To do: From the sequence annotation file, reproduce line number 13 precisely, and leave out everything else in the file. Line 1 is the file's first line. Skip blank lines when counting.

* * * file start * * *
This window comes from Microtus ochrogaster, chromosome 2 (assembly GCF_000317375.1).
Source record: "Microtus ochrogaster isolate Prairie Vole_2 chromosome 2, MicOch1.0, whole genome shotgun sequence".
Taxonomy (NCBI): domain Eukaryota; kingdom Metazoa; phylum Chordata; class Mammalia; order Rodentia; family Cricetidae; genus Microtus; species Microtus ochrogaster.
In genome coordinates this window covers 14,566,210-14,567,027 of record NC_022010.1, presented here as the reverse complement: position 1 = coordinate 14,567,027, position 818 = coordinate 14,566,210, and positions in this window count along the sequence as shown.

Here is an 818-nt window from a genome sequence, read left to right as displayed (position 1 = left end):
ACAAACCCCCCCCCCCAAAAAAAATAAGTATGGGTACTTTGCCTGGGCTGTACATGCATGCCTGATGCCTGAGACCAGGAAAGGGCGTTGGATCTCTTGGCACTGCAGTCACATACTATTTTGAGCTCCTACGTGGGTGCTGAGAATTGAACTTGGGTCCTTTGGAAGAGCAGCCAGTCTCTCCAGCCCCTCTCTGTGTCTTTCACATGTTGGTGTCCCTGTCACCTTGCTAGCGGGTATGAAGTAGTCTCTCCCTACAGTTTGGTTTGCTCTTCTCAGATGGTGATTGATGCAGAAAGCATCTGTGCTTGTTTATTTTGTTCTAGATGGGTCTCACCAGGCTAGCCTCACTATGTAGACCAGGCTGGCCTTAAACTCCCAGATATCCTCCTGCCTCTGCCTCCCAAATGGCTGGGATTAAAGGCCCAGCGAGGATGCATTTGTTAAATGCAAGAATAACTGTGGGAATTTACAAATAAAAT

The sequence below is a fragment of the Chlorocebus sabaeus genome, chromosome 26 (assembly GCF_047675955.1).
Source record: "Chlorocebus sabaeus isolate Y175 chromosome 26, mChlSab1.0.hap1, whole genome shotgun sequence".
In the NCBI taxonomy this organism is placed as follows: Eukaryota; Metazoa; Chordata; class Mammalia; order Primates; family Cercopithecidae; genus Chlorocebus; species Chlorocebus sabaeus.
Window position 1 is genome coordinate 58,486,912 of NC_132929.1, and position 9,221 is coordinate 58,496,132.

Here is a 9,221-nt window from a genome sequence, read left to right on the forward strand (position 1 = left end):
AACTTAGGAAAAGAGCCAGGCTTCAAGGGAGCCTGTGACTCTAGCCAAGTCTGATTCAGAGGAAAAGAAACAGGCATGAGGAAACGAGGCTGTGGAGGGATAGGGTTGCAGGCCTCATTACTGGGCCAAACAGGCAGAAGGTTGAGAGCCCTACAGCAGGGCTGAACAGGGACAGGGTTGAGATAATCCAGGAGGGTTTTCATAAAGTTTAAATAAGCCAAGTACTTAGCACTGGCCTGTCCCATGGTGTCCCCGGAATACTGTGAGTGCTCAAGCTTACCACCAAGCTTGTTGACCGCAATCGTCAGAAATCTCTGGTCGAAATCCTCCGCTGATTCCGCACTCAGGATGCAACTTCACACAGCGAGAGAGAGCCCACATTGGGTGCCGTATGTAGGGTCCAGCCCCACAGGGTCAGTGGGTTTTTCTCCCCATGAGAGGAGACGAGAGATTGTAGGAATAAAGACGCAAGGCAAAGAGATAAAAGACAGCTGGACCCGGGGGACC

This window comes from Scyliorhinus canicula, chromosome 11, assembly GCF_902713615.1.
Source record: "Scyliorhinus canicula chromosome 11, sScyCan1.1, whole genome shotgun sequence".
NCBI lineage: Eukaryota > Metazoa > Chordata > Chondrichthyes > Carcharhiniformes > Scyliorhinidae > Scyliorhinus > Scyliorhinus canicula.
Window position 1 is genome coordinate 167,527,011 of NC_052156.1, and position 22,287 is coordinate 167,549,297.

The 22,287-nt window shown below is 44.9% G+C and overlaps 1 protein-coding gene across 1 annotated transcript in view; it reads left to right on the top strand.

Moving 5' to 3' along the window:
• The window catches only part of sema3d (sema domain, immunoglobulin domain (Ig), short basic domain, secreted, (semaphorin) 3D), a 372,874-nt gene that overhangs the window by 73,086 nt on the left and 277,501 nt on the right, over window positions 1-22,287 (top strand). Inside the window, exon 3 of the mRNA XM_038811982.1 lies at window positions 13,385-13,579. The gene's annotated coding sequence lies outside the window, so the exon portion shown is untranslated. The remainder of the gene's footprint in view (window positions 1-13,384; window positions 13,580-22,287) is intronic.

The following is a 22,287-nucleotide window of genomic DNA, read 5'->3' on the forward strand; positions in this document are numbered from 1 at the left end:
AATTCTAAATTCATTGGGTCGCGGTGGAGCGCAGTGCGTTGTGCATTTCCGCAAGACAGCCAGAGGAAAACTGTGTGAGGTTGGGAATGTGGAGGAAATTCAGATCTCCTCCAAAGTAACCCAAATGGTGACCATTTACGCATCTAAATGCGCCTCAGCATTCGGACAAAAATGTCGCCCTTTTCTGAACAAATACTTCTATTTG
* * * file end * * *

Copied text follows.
This window comes from Scyliorhinus canicula, chromosome 11, assembly GCF_902713615.1.